16 February 2012

The anatomy of a scam

I just received this e-mail:


Note the return address and then note the instruction for me to "activate my PayPal account" through the helpful, secure link provided. This e-mail even warns me about ne'er do wells who want to steal my information.

Interesting because that's precisely what they want to do, despite how official this e-mail looks. This is an attempt to empty my checking account, the virtual equivalent of someone holding a gun to my back while I'm at an ATM.

Once you have an activated account with PayPal, your bank, a credit card or anything else, you will never get an e-mail like this. Always check the return address and NEVER click on a link that's asking you to log into one of your accounts anywhere.

What these people are attempting is highly, highly illegal but the internet is a pretty vast place and the long arm of the law can only extend so far.

Online life gave me a career I could have never imagined ten years ago and internet access is a true marvel. However, a healthy dose of skepticism has never been a more important asset. Question every unsolicited e-mail you receive and be careful out there.

7 comments:

  1. Scarily realistic and thanks for the warning. When you read this stuff carefully, you always catch the wonky writing. Like I doubt PayPal would use the word "fraudsters." The whole last couple sentences don't even really make sense.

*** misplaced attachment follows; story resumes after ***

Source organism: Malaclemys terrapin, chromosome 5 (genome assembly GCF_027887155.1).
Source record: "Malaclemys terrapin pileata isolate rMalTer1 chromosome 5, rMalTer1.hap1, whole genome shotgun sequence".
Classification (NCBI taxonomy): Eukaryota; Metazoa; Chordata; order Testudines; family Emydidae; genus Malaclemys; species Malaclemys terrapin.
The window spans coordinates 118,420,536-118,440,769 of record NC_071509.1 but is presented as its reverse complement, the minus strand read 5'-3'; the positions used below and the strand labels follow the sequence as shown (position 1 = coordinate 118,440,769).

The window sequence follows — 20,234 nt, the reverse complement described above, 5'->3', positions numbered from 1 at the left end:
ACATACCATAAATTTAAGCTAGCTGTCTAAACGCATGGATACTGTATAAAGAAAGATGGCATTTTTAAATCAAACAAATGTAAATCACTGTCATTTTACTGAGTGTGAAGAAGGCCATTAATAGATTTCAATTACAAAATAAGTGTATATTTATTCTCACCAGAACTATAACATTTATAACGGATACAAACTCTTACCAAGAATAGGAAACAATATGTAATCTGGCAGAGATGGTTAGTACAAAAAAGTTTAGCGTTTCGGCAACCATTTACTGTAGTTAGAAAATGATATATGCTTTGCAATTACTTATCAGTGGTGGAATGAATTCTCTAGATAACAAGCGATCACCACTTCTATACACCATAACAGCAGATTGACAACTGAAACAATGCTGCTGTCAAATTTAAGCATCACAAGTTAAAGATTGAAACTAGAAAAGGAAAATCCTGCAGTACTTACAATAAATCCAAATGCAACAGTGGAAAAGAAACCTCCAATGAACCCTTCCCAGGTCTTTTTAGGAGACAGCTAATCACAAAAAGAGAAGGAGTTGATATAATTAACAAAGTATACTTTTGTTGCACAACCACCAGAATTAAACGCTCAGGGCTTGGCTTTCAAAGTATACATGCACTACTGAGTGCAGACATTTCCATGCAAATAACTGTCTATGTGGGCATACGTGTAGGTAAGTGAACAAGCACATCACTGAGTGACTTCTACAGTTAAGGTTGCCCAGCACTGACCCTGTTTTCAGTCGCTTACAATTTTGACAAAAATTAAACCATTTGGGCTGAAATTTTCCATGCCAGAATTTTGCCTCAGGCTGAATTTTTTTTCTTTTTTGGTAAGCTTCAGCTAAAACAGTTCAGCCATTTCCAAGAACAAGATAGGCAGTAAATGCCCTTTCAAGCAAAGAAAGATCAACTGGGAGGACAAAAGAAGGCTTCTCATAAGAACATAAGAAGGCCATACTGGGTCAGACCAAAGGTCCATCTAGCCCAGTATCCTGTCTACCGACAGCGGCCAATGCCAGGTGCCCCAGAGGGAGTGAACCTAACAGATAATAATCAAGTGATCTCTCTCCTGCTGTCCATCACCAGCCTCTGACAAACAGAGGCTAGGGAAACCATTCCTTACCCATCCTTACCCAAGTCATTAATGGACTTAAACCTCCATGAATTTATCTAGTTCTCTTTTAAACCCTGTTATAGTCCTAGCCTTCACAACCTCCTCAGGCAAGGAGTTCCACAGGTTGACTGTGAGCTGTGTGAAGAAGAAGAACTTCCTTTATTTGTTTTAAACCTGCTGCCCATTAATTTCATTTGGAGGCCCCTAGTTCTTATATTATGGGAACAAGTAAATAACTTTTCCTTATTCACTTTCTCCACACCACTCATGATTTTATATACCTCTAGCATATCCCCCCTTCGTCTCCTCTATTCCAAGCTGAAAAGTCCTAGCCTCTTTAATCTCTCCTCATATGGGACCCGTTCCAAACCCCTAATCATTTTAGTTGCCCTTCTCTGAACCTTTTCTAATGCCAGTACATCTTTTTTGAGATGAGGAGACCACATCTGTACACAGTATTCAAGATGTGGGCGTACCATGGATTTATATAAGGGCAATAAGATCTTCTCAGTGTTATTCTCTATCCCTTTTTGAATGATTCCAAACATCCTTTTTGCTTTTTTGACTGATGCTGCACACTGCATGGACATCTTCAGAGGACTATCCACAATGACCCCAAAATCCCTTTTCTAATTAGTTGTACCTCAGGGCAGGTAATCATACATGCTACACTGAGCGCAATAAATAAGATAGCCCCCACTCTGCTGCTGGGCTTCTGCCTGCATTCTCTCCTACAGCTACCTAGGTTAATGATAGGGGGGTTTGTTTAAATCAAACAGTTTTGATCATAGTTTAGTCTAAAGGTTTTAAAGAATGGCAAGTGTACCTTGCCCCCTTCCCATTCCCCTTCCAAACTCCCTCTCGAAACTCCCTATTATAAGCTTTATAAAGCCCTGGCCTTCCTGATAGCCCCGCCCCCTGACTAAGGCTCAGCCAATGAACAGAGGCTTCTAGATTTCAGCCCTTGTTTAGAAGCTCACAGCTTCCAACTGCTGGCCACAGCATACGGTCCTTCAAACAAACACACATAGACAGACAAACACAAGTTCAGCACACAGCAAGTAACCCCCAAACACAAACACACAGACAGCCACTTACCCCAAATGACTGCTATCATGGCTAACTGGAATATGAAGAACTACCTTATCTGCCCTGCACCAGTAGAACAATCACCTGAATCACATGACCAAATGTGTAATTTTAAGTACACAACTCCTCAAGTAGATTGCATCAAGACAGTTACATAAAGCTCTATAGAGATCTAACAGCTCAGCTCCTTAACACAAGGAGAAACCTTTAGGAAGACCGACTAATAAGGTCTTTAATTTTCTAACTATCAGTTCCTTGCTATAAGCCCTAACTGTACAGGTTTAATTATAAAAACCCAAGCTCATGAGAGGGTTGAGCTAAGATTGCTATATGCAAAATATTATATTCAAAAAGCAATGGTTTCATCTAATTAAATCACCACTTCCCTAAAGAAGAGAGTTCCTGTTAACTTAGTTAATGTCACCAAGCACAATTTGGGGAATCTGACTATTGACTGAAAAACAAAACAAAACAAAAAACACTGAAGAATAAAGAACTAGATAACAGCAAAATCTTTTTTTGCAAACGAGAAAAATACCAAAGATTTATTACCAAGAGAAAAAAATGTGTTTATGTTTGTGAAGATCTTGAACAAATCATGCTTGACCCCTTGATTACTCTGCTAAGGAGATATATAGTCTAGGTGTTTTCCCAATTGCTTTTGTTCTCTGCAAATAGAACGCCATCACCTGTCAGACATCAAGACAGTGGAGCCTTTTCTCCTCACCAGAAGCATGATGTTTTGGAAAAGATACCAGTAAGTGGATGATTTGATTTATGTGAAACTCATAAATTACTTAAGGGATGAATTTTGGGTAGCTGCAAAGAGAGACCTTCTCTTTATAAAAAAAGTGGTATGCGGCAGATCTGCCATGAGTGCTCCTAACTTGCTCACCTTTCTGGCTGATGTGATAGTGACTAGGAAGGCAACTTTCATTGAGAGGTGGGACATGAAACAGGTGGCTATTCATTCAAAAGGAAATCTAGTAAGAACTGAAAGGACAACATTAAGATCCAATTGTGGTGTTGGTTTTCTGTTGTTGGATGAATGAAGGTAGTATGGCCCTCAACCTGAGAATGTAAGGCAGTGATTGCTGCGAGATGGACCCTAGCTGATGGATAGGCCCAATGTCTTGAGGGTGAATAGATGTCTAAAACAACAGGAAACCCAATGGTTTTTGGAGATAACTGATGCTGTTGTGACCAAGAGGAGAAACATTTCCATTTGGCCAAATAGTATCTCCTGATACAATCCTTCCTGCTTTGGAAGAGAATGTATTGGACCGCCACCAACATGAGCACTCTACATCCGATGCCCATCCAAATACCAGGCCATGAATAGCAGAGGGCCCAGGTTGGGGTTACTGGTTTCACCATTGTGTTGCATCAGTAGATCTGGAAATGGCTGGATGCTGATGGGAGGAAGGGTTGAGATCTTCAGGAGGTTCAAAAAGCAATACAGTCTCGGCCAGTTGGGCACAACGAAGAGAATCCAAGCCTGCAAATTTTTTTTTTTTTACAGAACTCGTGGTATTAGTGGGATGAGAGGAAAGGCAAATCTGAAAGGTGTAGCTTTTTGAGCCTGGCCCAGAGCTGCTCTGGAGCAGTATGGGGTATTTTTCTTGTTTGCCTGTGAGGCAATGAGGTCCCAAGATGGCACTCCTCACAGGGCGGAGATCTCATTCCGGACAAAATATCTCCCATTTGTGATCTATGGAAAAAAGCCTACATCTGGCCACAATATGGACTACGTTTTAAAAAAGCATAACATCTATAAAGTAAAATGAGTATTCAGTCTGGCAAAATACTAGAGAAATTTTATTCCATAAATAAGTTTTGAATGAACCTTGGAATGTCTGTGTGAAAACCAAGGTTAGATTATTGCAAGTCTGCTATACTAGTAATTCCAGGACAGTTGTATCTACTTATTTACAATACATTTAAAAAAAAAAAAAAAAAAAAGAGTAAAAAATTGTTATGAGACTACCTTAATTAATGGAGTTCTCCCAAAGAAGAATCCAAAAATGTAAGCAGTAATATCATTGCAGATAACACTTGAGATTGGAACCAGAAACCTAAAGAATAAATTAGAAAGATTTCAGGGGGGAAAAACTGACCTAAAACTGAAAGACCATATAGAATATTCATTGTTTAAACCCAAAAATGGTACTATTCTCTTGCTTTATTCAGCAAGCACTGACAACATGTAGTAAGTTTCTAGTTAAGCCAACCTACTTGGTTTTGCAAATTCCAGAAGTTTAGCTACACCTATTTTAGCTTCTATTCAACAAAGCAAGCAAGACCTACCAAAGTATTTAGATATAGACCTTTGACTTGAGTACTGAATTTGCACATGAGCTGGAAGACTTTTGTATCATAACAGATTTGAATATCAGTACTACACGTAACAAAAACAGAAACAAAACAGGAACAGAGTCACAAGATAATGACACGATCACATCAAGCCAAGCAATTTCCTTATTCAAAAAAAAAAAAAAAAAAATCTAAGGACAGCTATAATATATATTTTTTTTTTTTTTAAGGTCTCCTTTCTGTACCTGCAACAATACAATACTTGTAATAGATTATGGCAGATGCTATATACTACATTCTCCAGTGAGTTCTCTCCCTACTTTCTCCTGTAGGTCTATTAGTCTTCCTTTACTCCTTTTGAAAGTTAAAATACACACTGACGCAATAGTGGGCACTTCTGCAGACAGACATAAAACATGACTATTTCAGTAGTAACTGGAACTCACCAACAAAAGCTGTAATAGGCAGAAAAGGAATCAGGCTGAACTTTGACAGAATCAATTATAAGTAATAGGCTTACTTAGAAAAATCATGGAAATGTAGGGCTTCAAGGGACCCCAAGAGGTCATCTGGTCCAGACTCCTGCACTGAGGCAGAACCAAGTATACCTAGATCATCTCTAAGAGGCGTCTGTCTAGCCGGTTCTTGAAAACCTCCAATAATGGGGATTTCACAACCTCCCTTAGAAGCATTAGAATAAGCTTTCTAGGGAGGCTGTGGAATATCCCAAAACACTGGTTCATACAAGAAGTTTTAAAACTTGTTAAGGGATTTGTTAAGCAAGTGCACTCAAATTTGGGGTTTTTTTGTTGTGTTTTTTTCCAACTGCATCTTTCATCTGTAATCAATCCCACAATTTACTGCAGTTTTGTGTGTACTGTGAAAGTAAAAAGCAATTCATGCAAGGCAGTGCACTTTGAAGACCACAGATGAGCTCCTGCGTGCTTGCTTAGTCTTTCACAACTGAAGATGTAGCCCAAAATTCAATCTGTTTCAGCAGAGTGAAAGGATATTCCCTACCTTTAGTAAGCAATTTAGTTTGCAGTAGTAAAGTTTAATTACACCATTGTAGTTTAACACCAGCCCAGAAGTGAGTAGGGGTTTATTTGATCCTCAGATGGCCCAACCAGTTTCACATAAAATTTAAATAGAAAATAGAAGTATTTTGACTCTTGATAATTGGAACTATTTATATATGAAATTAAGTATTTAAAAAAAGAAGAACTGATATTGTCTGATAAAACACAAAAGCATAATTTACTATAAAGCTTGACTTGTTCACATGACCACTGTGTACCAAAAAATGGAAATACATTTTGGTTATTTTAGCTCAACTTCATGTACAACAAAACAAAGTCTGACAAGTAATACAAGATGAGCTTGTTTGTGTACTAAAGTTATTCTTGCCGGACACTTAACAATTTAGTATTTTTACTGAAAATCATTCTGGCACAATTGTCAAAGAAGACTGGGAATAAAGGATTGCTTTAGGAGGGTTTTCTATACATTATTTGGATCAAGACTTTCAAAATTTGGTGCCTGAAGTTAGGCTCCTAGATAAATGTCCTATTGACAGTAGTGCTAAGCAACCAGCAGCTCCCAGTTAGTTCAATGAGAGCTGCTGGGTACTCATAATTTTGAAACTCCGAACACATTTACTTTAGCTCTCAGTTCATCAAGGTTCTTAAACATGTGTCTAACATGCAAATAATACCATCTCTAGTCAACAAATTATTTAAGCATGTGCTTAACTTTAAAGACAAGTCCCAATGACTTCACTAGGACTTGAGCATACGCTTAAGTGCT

ReplyDelete
  2. The whole thing's full of typos and bad constructions. But most people skim their e-mails, they don't read them. The thieves out there know that and count on it. I want to turn these people into some law enforcement authority but I don't know it would do any good.

    Scammers like this engage in the crimes they do because they work. Everybody needs to beware of this sort of thing.

    ReplyDelete
  3. Simple rule: Never follow a link from an email. Got to your PayPal (or whatever account the fraud is trying to spoof) and log into your account the way you always do. If there's something to be dealt with, you'll be notified from within your account.

    ReplyDelete
  4. If you sell something using Paypal, be aware you can even receive a bogus notification that you've been paid.
    It looks exactly like what you'd receive from Paypal, but if you check, no funds have gone into your account.

    ReplyDelete
  5. Grrr. These people need to be flogged.

    ReplyDelete
  6. I like that you're a "Dear Costmuer"...always my first clue. :)

    ReplyDelete

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